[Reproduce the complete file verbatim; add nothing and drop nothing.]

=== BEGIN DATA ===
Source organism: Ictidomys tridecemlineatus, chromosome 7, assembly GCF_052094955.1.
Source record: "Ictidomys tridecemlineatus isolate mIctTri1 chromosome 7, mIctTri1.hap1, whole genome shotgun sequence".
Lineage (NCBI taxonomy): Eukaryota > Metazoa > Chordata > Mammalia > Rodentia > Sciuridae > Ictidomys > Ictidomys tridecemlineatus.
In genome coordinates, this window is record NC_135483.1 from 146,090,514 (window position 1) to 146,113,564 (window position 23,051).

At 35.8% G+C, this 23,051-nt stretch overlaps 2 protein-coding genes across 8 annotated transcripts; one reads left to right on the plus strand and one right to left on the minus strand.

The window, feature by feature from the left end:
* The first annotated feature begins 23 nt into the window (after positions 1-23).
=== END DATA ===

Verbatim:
Source organism: Ictidomys tridecemlineatus, chromosome 7, assembly GCF_052094955.1.
Source record: "Ictidomys tridecemlineatus isolate mIctTri1 chromosome 7, mIctTri1.hap1, whole genome shotgun sequence".
Lineage (NCBI taxonomy): Eukaryota > Metazoa > Chordata > Mammalia > Rodentia > Sciuridae > Ictidomys > Ictidomys tridecemlineatus.
In genome coordinates, this window is record NC_135483.1 from 146,090,514 (window position 1) to 146,113,564 (window position 23,051).

At 35.8% G+C, this 23,051-nt stretch overlaps 2 protein-coding genes across 8 annotated transcripts; one reads left to right on the plus strand and one right to left on the minus strand.

The window, feature by feature from the left end:
* The first annotated feature begins 23 nt into the window (after positions 1-23).